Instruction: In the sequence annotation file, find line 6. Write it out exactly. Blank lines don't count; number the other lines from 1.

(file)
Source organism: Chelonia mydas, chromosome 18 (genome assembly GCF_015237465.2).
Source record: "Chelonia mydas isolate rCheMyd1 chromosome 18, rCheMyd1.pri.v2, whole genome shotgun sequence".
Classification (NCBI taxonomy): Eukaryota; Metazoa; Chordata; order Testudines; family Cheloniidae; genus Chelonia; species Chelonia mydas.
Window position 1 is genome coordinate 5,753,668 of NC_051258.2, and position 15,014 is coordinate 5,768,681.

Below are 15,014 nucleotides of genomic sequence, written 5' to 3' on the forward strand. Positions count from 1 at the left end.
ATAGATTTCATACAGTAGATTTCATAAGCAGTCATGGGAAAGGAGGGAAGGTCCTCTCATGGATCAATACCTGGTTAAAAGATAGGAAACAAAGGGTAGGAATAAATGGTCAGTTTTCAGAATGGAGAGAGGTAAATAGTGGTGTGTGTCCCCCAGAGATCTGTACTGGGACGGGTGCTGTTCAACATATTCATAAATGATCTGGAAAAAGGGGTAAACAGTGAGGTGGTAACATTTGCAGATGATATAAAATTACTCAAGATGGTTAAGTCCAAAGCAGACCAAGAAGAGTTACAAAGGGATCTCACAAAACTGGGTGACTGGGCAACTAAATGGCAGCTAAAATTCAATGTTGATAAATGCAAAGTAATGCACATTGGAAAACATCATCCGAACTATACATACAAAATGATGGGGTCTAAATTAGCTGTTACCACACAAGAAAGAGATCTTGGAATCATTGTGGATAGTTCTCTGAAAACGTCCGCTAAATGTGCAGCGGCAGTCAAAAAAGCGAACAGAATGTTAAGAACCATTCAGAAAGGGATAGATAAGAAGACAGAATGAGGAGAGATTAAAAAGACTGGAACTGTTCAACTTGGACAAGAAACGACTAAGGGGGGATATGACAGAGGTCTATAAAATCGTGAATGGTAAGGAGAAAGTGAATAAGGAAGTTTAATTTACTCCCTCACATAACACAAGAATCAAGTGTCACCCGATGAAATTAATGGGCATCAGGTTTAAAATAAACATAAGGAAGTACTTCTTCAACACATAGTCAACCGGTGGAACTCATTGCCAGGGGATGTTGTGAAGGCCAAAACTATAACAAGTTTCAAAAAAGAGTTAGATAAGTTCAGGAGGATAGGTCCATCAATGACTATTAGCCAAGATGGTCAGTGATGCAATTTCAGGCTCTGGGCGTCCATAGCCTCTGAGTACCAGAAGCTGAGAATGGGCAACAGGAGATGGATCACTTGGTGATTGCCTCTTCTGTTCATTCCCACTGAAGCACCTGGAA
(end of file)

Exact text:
ATAGATTTCATACAGTAGATTTCATAAGCAGTCATGGGAAAGGAGGGAAGGTCCTCTCATGGATCAATACCTGGTTAAAAGATAGGAAACAAAGGGTAGGAATAAATGGTCAGTTTTCAGAATGGAGAGAGGTAAATAGTGGTGTGTGTCCCCCAGAGATCTGTACTGGGACGGGTGCTGTTCAACATATTCATAAATGATCTGGAAAAAGGGGTAAACAGTGAGGTGGTAACATTTGCAGATGATATAAAATTACTCAAGATGGTTAAGTCCAAAGCAGACCAAGAAGAGTTACAAAGGGATCTCACAAAACTGGGTGACTGGGCAACTAAATGGCAGCTAAAATTCAATGTTGATAAATGCAAAGTAATGCACATTGGAAAACATCATCCGAACTATACATACAAAATGATGGGGTCTAAATTAGCTGTTACCACACAAGAAAGAGATCTTGGAATCATTGTGGATAGTTCTCTGAAAACGTCCGCTAAATGTGCAGCGGCAGTCAAAAAAGCGAACAGAATGTTAAGAACCATTCAGAAAGGGATAGATAAGAAGACAGAATGAGGAGAGATTAAAAAGACTGGAACTGTTCAACTTGGACAAGAAACGACTAAGGGGGGATATGACAGAGGTCTATAAAATCGTGAATGGTAAGGAGAAAGTGAATAAGGAAGTTTAATTTACTCCCTCACATAACACAAGAATCAAGTGTCACCCGATGAAATTAATGGGCATCAGGTTTAAAATAAACATAAGGAAGTACTTCTTCAACACATAGTCAACCGGTGGAACTCATTGCCAGGGGATGTTGTGAAGGCCAAAACTATAACAAGTTTCAAAAAAGAGTTAGATAAGTTCAGGAGGATAGGTCCATCAATGACTATTAGCCAAGATGGTCAGTGATGCAATTTCAGGCTCTGGGCGTCCATAGCCTCTGAGTACCAGAAGCTGAGAATGGGCAACAGGAGATGGATCACTTGGTGATTGCCTCTTCTGTTCATTCCCACTGAAGCACCTGGAA